Composer Dani Howard is a shining light of contemporary orchestral music in the UK. Her music has been performed at home and abroad by the London Symphony Orchestra, BBC Symphony Orchestra and members of the Berlin Philharmonic Orchestra, and her recent Trombone Concerto, premiered by the Royal Liverpool Philharmonic Orchestra, was received with great acclaim as "an instant classic" (The Times).
Her latest piece, Ellipsis, was commissioned by the Royal Philharmonic Orchestra to celebrate 75 years of our history of music-making, with the piece charting the story of the RPO from the foundations laid out by Sir Thomas Beecham to the present day. Read on below to discover more about her influences for the piece, rehearsing the commission live for the first time with the RPO and working with our Music Director Vasily Petrenko.
Ellipsis will be performed at Southbank Centre's Royal Festival Hall early next month in the opening a concert that forms part of our Great British Music series, and is followed by Rachmaninov's Rhapsody on a Theme of Paganini and Holst's The Planets.
Find out more about the concert on Thursday 3 February:
What were the creative inspirations behind your new piece?
"In this new piece, I wanted to recognise the orchestra's wonderful 75 year history, as it was a commission specifically for this anniversary. I realised that it is impossible to explicitly explore a 75 year history in a 10 minute piece, and so the first thing that came to mind was a time-lapse of London over the last 75 years, with the orchestra at the heart of this. I love the idea of two speeds occurring simultaneously - the idea of an image remaining static, whilst other layers move rapidly on top this. You hear this concept a lot throughout the piece, and I hoped to create an image of this constantly evolving entity, over time, with a bold and positive look to the future, with a “to be continued…” sort of ending."
When starting to compose the piece, what was the first instrument you associated with the music?
"When I saw the instrument-list of which I could choose from, my eyes immediately lit up when I saw two harps and celeste. I have never written for celeste before, or had the opportunity to have two harps in the orchestra, so I immediately got very excited about the textures I could try and create with these instruments, in combination with the vibraphone. You will hear these instruments featured heavily in the piece."
What were you immediate reactions to first hearing the piece performed in rehearsal?
"To be completely honest, the first rehearsal is a composer's worst nightmare. I think John Adams said it best, when he said:
“I think that life as a composer comes down to surviving the first rehearsal. The first rehearsal is when you have to surrender all sharp objects as you’re going into the hall. You know.. razor blades, anything that you could make or do serious damage to yourself. Because that’s the moment when the piece moves from pure abstraction, to this kind of horrible, messy, sloppy, indecisive reality. With an orchestra that’s seeing the piece for the first time, and the sound is coming at you.. Everything you hear is a shock. It can be a wrenching, hysterically horrible experience. There is a tendency to want to run on stage and scream at somebody, but I have to be very polite and write it down in a notebook.”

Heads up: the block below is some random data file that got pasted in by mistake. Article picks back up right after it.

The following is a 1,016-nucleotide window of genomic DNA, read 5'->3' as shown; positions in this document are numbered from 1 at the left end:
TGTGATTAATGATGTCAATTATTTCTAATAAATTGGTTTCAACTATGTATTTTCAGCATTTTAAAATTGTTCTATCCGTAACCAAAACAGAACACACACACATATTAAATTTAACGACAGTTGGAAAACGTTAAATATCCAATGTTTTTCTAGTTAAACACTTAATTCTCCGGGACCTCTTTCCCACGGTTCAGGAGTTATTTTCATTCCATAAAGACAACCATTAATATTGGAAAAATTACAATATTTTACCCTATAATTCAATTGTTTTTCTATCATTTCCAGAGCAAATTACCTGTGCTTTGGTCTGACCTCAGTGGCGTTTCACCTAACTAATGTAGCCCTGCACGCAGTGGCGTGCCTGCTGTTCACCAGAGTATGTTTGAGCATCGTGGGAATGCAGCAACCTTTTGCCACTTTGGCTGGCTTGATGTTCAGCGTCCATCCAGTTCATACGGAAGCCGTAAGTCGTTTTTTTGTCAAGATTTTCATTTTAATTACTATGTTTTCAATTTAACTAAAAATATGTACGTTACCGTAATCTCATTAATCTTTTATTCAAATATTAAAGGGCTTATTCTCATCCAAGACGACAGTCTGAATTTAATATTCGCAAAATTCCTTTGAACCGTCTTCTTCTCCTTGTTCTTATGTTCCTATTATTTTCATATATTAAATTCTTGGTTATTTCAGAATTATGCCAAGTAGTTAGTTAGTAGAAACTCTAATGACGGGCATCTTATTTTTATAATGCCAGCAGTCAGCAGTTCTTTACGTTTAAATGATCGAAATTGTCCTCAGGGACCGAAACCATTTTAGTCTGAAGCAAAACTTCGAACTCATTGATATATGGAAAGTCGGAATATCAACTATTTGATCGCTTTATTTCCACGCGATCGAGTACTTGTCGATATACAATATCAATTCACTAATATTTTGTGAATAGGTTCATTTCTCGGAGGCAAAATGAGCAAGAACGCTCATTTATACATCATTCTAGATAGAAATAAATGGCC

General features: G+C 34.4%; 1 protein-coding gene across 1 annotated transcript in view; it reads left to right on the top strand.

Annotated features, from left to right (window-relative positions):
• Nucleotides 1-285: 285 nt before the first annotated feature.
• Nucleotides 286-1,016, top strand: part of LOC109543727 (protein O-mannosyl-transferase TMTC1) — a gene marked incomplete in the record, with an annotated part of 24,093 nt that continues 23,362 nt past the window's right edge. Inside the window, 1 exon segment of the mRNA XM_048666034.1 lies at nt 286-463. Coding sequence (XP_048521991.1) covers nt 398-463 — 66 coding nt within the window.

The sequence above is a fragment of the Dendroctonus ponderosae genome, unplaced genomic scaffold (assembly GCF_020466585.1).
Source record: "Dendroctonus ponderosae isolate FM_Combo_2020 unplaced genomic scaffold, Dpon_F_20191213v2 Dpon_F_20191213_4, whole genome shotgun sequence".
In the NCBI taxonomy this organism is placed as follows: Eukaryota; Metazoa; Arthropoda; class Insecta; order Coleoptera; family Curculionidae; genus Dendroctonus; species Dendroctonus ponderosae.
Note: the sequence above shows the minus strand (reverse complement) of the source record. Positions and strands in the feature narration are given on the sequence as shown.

This is unfortunately true 100% of the time (no matter the ensemble!), however, after the initial ‘run-through’ occurs, and you realise you haven’t made any drastic errors, you are able to relax more and more and start to enjoy it. By the end of the rehearsal I was absolutely thrilled with how it sounded. The orchestra is just phenomenal, every single one of the players, and it was such a dream to hear them all play my new piece."
The Hong Kong-born composer lets her dad, Mike, a non-musician, name all of her works since she begin composing.
Vasily Petrenko has conducted music you’ve composed before – has a conductor’s interpretation of one of your pieces ever made you think about it in a different way?
"Absolutely, conductors always come to the piece with their own ideas, and I really love when they have clearly looked at the piece in a lot of depth, and have their own interpretation of particular moments. This is always the case with Vasily Petrenko, and I very much respect his musicianship and experience, that it is always wonderful to hear his ideas about certain moments, and of course a wonderful opportunity to learn with every new piece that I write, and every conductor I work with."
Are there any other young composers in the orchestral scene you would list as an inspiration?
"It depends what you consider “young”, but three composers that come to mind immediately are Mason Bates, Nico Muhly and Viet Cuong - all American composers who I admire very much."
From your perspective, what does the future of orchestral music in the UK look like? How has it changed from when you first started composing?
"I am always so inspired by how the orchestras in this country are constantly evolving, and especially what we have seen over the last year. The way they have now increased their digital presence, and online concert capabilities during the pandemic, I feel is a very positive move that will continue into the future. I hope this means that classical music can reach wider audiences, and bring these new audiences into the concert hall. Because of this, I believe the industry as a whole is more adapt to new technologies, and I hope that this translates into seeing more works performed by living composers, including multi-disciplinary works with visuals/electronics/dance etc. to be at the core of performances, as I know that there is so much more to be done in this area within an orchestral setting, and so much potential here that could engage and inspire audiences."